The Truth and Consequences of Trivializing Humor

In a letter to Mary Fairbanks in 1869, Mark Twain referred to his “calling” to literature as a low one—humor. Authors Van Wyck Brooks, Bernard Devoto, and many others who came after have expended ink on Twain’s feelings of inferiority and desire to be taken seriously in the literary world. Twain is neither the first nor the last author/humorist to be labeled in this way—as if, somehow, humor can have no serious purpose. The “mere humorist” label has haunted many an author whose career has since exerted a lasting influence on American culture.

So, can we take the “mere” out of the “mere humorist” label, please?

Humorists have been combatting the labeling of their chosen vocation (a serious term, yes?) for generations. It seems that the world believes that humor has no place in a “serious” discussion. The two terms–serious and humor—come to most of the world as oppositions. And yet, humor can be deadly serious even as we are laughing fit to split. When we academically spend time and scholarly energy in an attempt to separate out the “serious” humorists from the “merely funny,” we trivialize and denigrate the very serious sociocultural work that humor has been doing for centuries to advocate and sometimes realize change. I would argue that the dichotomy itself is false, and ultimately neither useful nor germane. I would begin with a simple statement: All humor is subversive. Period. That being the case, such a dichotomy is a fraud that wastes valuable time that could be spent analyzing humor itself, how it works, and why it is such a necessary part of human lives.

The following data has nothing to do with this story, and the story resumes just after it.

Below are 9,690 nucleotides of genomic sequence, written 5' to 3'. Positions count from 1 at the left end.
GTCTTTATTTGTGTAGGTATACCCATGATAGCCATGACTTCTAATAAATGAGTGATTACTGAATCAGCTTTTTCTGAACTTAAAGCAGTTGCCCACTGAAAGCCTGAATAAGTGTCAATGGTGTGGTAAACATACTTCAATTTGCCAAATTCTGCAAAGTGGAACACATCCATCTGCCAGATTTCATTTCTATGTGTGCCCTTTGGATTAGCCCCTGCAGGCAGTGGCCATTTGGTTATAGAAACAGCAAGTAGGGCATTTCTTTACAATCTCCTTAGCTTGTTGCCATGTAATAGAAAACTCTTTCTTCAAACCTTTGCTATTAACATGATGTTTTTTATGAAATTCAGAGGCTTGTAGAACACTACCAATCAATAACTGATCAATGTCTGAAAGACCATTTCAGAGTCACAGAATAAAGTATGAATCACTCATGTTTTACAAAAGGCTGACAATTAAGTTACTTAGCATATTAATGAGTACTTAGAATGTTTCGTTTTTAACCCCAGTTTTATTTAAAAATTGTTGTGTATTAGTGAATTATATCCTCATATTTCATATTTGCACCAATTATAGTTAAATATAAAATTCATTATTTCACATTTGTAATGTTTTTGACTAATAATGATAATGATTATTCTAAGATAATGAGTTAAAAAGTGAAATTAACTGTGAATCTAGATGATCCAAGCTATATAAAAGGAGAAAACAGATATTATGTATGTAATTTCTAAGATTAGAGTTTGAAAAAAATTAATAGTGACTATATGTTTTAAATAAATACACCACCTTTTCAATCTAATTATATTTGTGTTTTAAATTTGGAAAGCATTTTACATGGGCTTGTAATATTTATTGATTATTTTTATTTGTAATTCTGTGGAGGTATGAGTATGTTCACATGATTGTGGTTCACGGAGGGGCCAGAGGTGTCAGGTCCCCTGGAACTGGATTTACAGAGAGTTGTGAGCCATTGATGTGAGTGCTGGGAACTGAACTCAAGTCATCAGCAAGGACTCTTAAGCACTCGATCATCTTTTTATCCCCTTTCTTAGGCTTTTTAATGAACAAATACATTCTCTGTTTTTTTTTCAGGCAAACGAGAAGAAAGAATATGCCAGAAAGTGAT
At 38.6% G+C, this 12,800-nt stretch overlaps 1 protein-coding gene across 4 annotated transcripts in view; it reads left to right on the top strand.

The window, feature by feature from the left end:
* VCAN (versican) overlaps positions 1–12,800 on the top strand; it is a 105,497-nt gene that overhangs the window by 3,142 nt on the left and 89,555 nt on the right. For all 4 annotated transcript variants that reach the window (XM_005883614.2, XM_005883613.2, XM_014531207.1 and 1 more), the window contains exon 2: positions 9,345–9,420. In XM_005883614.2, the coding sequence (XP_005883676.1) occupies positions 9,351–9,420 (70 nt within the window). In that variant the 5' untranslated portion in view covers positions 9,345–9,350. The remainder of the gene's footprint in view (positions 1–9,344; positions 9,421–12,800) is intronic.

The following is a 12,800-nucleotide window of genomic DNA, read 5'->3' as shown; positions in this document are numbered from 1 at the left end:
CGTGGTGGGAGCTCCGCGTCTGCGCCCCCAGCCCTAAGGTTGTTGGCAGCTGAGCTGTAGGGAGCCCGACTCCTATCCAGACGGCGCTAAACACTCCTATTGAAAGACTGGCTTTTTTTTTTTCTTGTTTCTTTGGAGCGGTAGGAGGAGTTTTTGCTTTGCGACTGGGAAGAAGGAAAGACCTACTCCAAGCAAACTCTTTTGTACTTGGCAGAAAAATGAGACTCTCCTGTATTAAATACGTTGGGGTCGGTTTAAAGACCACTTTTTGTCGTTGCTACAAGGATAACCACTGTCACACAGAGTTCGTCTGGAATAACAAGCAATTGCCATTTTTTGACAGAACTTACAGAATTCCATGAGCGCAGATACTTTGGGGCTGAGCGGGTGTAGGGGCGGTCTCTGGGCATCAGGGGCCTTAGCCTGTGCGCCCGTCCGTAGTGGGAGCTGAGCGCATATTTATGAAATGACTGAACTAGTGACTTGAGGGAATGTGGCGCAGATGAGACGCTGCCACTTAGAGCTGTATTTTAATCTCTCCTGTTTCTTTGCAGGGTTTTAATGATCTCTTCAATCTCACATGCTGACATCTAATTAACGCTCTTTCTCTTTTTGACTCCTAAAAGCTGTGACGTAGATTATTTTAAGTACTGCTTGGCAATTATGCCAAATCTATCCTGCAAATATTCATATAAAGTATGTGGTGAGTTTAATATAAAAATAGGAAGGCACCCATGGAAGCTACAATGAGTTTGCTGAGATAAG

For example, each year the Kennedy Center offers a Mark Twain Prize for Humor. The prize generates a great deal of controversy in Twain circles—those of us academics who study Twain’s life and work—as to whether or not that year’s winner is worthy of or as great a humorist as Mark Twain. In these arguments, we are perpetuating the dichotomy. Does being more or less like Twain make one more than a “mere” humorist? Or any less than a great one?

In 1773, Benjamin Franklin wrote “Rules by which a great Empire may be Reduced to a Small One.”  The piece is a humorous essay designed to mirror the Declaration of Independence in style and format as an ironic open letter to Americans. It comically reverses the actions of England against the colonies, supposing that these actions take place because England is weary of administering its grand empire, and thus takes all of the actions later to be published in the Declaration in order to reduce the empire into something more manageable. It predates the Declaration’s publication and paves the way for agreement among the colonies that Revolution is inevitable. In hindsight, Ben Franklin is considered one of America’s first great humorists (and most likely, one of the “serious” ones). I would agree; however, I would also contend that during his own time, he was revered and remembered more for his inventions, diplomacy, and clever almanacs, and may well have been considered a “mere” humorist who did serious work as his actual calling. And although his humorous writing may not have been his “serious” work, it paved the way for acceptance and support for the Declaration of Independence later, and eventually support locally for the Revolutionary War. Humorous poetry flew back and forth during the Revolutionary War supporting both sides of the conflict. The authors of these works certainly considered their writing as “serious” in that they hoped to influence the War in one way or another.